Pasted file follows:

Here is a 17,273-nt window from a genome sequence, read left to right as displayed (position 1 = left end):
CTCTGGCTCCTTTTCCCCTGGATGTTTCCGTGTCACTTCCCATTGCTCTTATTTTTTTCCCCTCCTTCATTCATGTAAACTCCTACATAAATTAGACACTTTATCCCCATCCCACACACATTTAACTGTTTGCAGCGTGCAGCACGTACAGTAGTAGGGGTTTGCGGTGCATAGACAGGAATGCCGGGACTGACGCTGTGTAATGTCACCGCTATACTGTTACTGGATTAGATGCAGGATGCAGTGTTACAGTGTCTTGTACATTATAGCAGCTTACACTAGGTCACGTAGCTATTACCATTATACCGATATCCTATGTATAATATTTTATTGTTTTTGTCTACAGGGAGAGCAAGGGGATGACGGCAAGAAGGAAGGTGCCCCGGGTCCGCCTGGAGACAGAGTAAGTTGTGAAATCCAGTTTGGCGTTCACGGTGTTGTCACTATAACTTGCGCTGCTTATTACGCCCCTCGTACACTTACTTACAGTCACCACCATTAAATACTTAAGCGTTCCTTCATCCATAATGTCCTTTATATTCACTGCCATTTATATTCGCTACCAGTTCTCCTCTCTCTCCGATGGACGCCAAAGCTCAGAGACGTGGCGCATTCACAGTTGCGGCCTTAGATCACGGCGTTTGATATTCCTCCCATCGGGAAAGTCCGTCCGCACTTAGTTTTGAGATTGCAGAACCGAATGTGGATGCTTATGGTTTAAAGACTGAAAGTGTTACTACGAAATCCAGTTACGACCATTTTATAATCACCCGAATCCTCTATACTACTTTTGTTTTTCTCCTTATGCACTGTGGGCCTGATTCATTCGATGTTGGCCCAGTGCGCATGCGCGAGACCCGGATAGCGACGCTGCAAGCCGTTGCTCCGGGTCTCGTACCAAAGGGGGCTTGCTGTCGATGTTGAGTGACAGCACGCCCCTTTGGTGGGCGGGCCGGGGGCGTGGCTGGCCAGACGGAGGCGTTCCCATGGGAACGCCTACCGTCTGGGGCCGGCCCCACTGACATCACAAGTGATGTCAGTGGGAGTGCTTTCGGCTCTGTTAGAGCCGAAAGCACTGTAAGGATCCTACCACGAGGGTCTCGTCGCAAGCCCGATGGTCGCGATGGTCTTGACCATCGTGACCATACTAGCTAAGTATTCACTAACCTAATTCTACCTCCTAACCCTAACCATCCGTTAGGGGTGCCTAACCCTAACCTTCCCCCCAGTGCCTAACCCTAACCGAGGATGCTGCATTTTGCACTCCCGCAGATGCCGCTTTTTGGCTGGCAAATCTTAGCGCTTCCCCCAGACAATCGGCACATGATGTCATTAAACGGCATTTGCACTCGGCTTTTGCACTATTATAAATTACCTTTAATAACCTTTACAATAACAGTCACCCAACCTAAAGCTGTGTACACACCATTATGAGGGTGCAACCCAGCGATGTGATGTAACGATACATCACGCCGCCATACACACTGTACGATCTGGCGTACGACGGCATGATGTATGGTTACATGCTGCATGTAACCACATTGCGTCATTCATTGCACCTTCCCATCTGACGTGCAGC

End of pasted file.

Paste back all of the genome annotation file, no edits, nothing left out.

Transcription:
Here is a 17,273-nt window from a genome sequence, read left to right as displayed (position 1 = left end):
CTCTGGCTCCTTTTCCCCTGGATGTTTCCGTGTCACTTCCCATTGCTCTTATTTTTTTCCCCTCCTTCATTCATGTAAACTCCTACATAAATTAGACACTTTATCCCCATCCCACACACATTTAACTGTTTGCAGCGTGCAGCACGTACAGTAGTAGGGGTTTGCGGTGCATAGACAGGAATGCCGGGACTGACGCTGTGTAATGTCACCGCTATACTGTTACTGGATTAGATGCAGGATGCAGTGTTACAGTGTCTTGTACATTATAGCAGCTTACACTAGGTCACGTAGCTATTACCATTATACCGATATCCTATGTATAATATTTTATTGTTTTTGTCTACAGGGAGAGCAAGGGGATGACGGCAAGAAGGAAGGTGCCCCGGGTCCGCCTGGAGACAGAGTAAGTTGTGAAATCCAGTTTGGCGTTCACGGTGTTGTCACTATAACTTGCGCTGCTTATTACGCCCCTCGTACACTTACTTACAGTCACCACCATTAAATACTTAAGCGTTCCTTCATCCATAATGTCCTTTATATTCACTGCCATTTATATTCGCTACCAGTTCTCCTCTCTCTCCGATGGACGCCAAAGCTCAGAGACGTGGCGCATTCACAGTTGCGGCCTTAGATCACGGCGTTTGATATTCCTCCCATCGGGAAAGTCCGTCCGCACTTAGTTTTGAGATTGCAGAACCGAATGTGGATGCTTATGGTTTAAAGACTGAAAGTGTTACTACGAAATCCAGTTACGACCATTTTATAATCACCCGAATCCTCTATACTACTTTTGTTTTTCTCCTTATGCACTGTGGGCCTGATTCATTCGATGTTGGCCCAGTGCGCATGCGCGAGACCCGGATAGCGACGCTGCAAGCCGTTGCTCCGGGTCTCGTACCAAAGGGGGCTTGCTGTCGATGTTGAGTGACAGCACGCCCCTTTGGTGGGCGGGCCGGGGGCGTGGCTGGCCAGACGGAGGCGTTCCCATGGGAACGCCTACCGTCTGGGGCCGGCCCCACTGACATCACAAGTGATGTCAGTGGGAGTGCTTTCGGCTCTGTTAGAGCCGAAAGCACTGTAAGGATCCTACCACGAGGGTCTCGTCGCAAGCCCGATGGTCGCGATGGTCTTGACCATCGTGACCATACTAGCTAAGTATTCACTAACCTAATTCTACCTCCTAACCCTAACCATCCGTTAGGGGTGCCTAACCCTAACCTTCCCCCCAGTGCCTAACCCTAACCGAGGATGCTGCATTTTGCACTCCCGCAGATGCCGCTTTTTGGCTGGCAAATCTTAGCGCTTCCCCCAGACAATCGGCACATGATGTCATTAAACGGCATTTGCACTCGGCTTTTGCACTATTATAAATTACCTTTAATAACCTTTACAATAACAGTCACCCAACCTAAAGCTGTGTACACACCATTATGAGGGTGCAACCCAGCGATGTGATGTAACGATACATCACGCCGCCATACACACTGTACGATCTGGCGTACGACGGCATGATGTATGGTTACATGCTGCATGTAACCACATTGCGTCATTCATTGCACCTTCCCATCTGACGTGCAGC